Confirming widespread speculation, the Rupert Murdoch-led company said that it will create two distinct publicly-traded firms over the next year.
The move is thought to be part of News Corp's plans to restructure its business after the highly-damaging UK phone hacking scandal.
The publishing unit would include News Corp's global portfolio of newspapers, including The Times, The Sun, the Australian and the New York Post, alongside Dow Jones Newswires, the Harper Collins book publishing group and News Corp's education business.
The media and entertainment division would house the firm's pay-TV and movies operations, including Twentieth Century Fox, the Fox Broadcasting Company, Sky Italia, the 39.1% stake in UK broadcaster Sky, National Geographic Channel and Shine Group, the production outfit founded by Murdoch's daughter Elisabeth and acquired by News Corp last year.
Murdoch would act as chairman of both businesses, along with being chief executive of the entertainment company.
The person who will lead the struggling publishing business has not yet been announced, but News Corp said that it will assemble management teams and boards of directors for both businesses over the "next several months".
A key issue for Murdoch will be where he places his three adult children associated with News Corp. It is expected that James and Elisabeth Murdoch will be attached to the entertainment company, while oldest son Lachlan could be placed with the publishing company.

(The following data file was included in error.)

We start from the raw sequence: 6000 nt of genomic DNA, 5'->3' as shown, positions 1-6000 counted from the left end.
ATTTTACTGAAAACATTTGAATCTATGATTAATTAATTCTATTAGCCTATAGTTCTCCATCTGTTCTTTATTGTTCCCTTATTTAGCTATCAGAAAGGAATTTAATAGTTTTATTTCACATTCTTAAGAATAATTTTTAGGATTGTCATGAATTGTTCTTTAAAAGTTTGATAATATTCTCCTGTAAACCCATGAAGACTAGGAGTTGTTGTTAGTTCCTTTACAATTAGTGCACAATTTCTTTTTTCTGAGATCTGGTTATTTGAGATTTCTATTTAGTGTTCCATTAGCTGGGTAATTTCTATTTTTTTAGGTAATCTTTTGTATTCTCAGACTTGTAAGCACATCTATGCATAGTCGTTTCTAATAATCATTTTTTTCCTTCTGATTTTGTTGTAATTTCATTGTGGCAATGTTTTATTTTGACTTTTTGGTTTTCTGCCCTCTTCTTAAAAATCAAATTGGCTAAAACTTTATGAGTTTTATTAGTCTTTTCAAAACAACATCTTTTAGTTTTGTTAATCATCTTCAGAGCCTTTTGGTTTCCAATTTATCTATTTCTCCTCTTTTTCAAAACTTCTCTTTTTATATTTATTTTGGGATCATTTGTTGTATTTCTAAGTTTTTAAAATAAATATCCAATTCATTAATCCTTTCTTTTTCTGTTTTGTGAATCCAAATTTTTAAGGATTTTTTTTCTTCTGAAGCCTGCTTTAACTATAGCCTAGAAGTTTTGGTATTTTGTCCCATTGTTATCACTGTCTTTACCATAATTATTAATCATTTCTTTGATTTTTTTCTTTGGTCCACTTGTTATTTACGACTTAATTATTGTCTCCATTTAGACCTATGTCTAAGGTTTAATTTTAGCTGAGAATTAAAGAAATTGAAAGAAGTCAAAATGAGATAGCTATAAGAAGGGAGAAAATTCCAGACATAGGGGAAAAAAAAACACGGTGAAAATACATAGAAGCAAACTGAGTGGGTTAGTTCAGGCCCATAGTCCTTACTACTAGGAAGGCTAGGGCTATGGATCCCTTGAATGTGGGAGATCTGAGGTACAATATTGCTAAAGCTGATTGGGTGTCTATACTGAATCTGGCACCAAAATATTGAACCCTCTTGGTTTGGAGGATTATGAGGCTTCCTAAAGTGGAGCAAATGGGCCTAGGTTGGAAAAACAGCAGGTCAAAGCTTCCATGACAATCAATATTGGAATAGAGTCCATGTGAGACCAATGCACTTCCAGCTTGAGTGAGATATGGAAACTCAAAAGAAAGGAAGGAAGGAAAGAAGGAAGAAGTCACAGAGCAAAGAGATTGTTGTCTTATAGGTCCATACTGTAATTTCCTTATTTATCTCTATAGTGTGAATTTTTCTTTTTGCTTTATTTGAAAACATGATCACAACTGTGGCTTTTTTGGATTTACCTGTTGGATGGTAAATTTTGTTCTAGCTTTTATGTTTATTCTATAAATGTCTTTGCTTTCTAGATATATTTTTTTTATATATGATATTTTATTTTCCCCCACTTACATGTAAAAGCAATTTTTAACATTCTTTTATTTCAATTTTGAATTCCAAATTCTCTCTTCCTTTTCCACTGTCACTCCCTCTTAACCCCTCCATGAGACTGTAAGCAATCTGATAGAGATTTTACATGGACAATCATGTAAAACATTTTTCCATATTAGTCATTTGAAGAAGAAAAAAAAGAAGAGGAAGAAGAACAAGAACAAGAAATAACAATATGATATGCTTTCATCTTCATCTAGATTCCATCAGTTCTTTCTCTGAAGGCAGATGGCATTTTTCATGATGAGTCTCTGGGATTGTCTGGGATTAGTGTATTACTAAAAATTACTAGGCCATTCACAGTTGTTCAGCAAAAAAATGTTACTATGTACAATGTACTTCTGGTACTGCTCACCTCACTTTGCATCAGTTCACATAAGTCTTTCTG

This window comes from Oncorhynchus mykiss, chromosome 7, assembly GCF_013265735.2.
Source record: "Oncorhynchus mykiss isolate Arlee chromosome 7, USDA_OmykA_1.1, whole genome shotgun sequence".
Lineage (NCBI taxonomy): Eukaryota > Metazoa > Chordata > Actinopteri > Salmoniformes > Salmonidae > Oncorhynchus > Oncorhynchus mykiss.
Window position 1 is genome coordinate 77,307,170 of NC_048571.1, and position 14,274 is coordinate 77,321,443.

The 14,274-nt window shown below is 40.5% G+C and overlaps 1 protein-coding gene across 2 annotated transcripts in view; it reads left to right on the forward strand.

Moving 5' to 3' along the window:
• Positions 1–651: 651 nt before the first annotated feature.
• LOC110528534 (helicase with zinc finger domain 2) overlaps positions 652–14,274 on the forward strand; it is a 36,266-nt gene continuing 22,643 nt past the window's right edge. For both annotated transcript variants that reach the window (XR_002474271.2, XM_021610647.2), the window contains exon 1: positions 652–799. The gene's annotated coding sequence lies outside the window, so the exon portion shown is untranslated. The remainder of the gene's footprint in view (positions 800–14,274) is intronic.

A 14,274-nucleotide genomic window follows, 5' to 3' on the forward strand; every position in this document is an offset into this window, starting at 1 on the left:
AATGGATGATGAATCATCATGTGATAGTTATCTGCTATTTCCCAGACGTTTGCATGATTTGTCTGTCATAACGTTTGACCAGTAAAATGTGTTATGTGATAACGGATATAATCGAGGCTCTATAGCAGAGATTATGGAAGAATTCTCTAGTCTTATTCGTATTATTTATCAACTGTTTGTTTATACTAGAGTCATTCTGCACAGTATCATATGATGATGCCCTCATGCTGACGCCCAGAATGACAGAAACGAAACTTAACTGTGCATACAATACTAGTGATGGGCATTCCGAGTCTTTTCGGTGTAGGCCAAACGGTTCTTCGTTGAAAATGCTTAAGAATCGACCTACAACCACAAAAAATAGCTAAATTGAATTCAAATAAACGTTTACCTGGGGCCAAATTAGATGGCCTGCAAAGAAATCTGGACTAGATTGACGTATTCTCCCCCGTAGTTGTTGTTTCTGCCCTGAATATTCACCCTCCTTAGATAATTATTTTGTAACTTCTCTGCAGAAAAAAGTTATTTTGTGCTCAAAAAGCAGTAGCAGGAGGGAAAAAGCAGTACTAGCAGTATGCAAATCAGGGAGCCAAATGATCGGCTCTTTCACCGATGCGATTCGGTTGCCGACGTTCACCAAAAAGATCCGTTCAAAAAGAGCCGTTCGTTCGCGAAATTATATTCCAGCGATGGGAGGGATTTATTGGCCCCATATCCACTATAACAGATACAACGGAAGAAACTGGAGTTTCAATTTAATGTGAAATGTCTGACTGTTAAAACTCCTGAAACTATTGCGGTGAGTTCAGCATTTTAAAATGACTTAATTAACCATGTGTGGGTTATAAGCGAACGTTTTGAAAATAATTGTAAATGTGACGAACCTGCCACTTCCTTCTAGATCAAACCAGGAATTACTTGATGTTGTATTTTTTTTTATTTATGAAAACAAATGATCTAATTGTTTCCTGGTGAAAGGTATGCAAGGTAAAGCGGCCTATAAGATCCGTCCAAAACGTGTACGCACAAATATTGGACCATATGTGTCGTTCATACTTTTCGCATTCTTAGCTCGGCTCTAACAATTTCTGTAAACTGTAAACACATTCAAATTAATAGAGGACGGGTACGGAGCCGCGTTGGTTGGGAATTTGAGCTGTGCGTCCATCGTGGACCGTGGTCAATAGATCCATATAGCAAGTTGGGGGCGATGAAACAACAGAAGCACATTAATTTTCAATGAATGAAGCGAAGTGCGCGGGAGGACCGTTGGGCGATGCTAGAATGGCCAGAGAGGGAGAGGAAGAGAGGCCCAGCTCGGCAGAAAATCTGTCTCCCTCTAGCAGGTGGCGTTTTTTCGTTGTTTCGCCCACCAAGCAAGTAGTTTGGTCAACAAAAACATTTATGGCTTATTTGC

"There is much work to be done, but our board and I believe that this new corporate structure we are pursuing would accelerate News Corporation's businesses to grow to new heights, and enable each company and its divisions to recognise their full potential - and unlock even greater long-term shareholder value," said Rupert Murdoch, currently the chairman and chief executive of News Corp.
"News Corporation's 60-year heritage of developing world-class media brands has resulted in a large and unparalleled portfolio of diversified assets. We recognise that over the years, News Corporation's broad collection of assets have become increasingly complex.
"We determined that creating this new structure would simplify operations and greater align strategic priorities, enabling each company to better deliver on our commitments to consumers across the globe.
"I am 100% committed to the future of both the publishing and media and entertainment businesses and, if the board ultimately approves a separation, I would serve as chairman of both companies."
The move would also help to placate investors who have expressed concern about the actions of the board after the hacking affair and called for greater focus on the parts of News Corp that make the most money.
However, the continuing level of control the Murdochs will have over both businesses will most probably not please some shareholders.
News Corp said that the separation of each business's financial and operational structure would allow investors to "more clearly evaluate the inherent value of both portfolios of assets and invest in each company accordingly".
After the split, News Corp shareholders will receive one share of common stock in the new company for each same class share they currently hold.
Each listed company will maintain two classes of common stock: Class A Common and Class B Common Voting Shares.
News Corp expects the business separation to be completed within approximately 12 months and work on the transition will commence once the proposal gets final approval from the company's board of directors.
A meeting will be held in the first half of 2013 for shareholders to consider the transaction, while the move will also need to get regulatory and tax approvals before it can be completed.